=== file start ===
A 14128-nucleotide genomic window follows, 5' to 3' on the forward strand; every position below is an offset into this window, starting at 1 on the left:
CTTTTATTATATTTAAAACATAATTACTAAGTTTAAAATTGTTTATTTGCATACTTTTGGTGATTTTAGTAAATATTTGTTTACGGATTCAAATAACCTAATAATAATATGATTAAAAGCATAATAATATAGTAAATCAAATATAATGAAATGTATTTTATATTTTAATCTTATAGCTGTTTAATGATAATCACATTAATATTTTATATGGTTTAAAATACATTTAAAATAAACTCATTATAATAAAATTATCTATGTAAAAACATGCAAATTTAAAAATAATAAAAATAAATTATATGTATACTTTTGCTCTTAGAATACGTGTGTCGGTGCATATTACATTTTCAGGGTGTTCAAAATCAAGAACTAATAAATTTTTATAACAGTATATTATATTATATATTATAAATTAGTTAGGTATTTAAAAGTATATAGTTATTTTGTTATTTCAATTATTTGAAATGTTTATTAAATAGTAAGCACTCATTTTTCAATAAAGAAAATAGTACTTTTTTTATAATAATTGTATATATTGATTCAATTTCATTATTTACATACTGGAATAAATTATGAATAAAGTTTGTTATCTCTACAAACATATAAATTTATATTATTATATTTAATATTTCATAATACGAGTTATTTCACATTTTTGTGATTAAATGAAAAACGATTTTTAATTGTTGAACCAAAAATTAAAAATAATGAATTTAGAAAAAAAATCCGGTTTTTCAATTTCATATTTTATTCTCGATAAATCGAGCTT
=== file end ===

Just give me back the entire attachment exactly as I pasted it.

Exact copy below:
A 14128-nucleotide genomic window follows, 5' to 3' on the forward strand; every position below is an offset into this window, starting at 1 on the left:
CTTTTATTATATTTAAAACATAATTACTAAGTTTAAAATTGTTTATTTGCATACTTTTGGTGATTTTAGTAAATATTTGTTTACGGATTCAAATAACCTAATAATAATATGATTAAAAGCATAATAATATAGTAAATCAAATATAATGAAATGTATTTTATATTTTAATCTTATAGCTGTTTAATGATAATCACATTAATATTTTATATGGTTTAAAATACATTTAAAATAAACTCATTATAATAAAATTATCTATGTAAAAACATGCAAATTTAAAAATAATAAAAATAAATTATATGTATACTTTTGCTCTTAGAATACGTGTGTCGGTGCATATTACATTTTCAGGGTGTTCAAAATCAAGAACTAATAAATTTTTATAACAGTATATTATATTATATATTATAAATTAGTTAGGTATTTAAAAGTATATAGTTATTTTGTTATTTCAATTATTTGAAATGTTTATTAAATAGTAAGCACTCATTTTTCAATAAAGAAAATAGTACTTTTTTTATAATAATTGTATATATTGATTCAATTTCATTATTTACATACTGGAATAAATTATGAATAAAGTTTGTTATCTCTACAAACATATAAATTTATATTATTATATTTAATATTTCATAATACGAGTTATTTCACATTTTTGTGATTAAATGAAAAACGATTTTTAATTGTTGAACCAAAAATTAAAAATAATGAATTTAGAAAAAAAATCCGGTTTTTCAATTTCATATTTTATTCTCGATAAATCGAGCTT